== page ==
Dataset for the diversity of diversity studies: retrospectives and future directions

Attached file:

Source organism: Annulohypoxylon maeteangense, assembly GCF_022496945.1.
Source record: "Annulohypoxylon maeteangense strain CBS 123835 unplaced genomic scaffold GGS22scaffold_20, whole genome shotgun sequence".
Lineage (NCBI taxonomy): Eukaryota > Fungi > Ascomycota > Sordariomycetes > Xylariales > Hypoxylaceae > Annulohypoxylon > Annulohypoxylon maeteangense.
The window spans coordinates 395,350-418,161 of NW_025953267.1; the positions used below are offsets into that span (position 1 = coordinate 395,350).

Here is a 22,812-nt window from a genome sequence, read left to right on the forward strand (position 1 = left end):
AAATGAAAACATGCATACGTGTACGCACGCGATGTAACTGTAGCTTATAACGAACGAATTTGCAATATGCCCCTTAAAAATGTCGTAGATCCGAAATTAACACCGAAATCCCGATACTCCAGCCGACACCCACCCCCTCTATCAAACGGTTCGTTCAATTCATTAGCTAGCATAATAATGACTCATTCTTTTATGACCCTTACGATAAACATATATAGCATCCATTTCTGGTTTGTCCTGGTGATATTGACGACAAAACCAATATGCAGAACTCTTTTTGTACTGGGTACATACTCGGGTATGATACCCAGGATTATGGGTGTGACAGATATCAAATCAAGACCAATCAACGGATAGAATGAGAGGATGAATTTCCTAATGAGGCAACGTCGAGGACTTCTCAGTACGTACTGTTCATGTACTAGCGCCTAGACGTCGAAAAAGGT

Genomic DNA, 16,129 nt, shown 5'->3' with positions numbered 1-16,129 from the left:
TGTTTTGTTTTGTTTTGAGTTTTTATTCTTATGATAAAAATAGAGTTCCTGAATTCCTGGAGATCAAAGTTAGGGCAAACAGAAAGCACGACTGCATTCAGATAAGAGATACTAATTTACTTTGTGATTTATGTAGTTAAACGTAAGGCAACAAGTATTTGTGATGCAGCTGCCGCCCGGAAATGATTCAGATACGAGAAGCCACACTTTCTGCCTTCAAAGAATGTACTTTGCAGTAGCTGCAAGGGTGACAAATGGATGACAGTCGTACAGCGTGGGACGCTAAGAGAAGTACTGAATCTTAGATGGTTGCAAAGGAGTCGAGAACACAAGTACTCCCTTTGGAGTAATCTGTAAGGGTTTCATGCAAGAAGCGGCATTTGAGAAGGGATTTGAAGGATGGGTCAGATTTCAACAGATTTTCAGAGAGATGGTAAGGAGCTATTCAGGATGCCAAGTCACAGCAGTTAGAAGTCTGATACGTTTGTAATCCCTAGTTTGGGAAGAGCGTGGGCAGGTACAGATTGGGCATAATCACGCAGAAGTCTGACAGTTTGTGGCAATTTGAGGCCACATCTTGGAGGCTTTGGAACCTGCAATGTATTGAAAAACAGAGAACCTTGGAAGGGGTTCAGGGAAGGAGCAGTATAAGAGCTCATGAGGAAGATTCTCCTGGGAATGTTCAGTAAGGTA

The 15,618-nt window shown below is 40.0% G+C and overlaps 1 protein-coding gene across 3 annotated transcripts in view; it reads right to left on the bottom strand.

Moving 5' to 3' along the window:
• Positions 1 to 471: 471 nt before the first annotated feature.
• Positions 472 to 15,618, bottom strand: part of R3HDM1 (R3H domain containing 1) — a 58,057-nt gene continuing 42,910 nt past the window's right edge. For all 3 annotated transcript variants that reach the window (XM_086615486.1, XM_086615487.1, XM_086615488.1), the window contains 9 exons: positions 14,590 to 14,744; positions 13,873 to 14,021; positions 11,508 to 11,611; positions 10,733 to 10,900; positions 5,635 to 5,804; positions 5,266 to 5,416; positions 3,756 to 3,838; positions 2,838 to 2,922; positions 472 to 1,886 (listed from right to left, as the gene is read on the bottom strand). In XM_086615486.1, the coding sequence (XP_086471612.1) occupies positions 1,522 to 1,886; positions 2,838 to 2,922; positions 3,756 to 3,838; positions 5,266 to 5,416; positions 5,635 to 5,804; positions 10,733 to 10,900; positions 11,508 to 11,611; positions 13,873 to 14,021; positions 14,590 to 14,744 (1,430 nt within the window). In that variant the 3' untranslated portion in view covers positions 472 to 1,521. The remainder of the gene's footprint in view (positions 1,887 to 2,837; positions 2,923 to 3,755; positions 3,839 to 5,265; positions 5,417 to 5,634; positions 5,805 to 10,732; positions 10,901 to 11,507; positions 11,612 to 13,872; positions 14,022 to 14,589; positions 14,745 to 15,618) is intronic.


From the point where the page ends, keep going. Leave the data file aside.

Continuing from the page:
<p>Diversity is a critical concept for ecology and evolution and one of the most political. The use and delineation of this concept however is broad and applies to a wide spectrum of studies spanning genes and populations to regional and even global patterns of biotic assemblages including map- ping, measuring, interactions, phylogenetics, speciation, and conservation (Purvis and Hector 2000). Management and environmental lobbyists also use declining diversity as a means to justify policy decisions (Sarkar et al. 2006, Heller and Zavaleta 2009, Rands et al. 2010, Wong et al. 2015) yet in some instances diversity is not universally declining nor necessarily linked to function (Naeem 2002, Thomas 2013, Dornelas et al. 2014, Oliver and Morecroft 2014). Here, we do not wish to engage in the biodiversity-ecosystem func- tion debate (Huston 1997, Loreau et al. 2001, Srivastava and Vellend 2005, Weigelt et al. 2008) nor enter into a protracted conservation values discussion (Chee 2004, Brooks et al. 2006, Wong et al. 2015) but rather to identify the most important current and promising elements in the primary study of diversity – particularly since the ‘diversity of diversity studies’ has expanded profoundly in the last several years. A cursory search on Web of Science in 2015, restricted to the last 2 yr, simply for ecology, biodiversity, and evolu- tion literally lists thousands of relevant publications in almost every subdomain of these fields. Here, we have provided retrospective and future directions from a representative set of topics from within this field. These papers were derived from a set of oral presentations at the Nordic Society special symposium during the Intecol 11th INTECOL congress ‘Ecology: into the next 100 years’ in 2013.</p>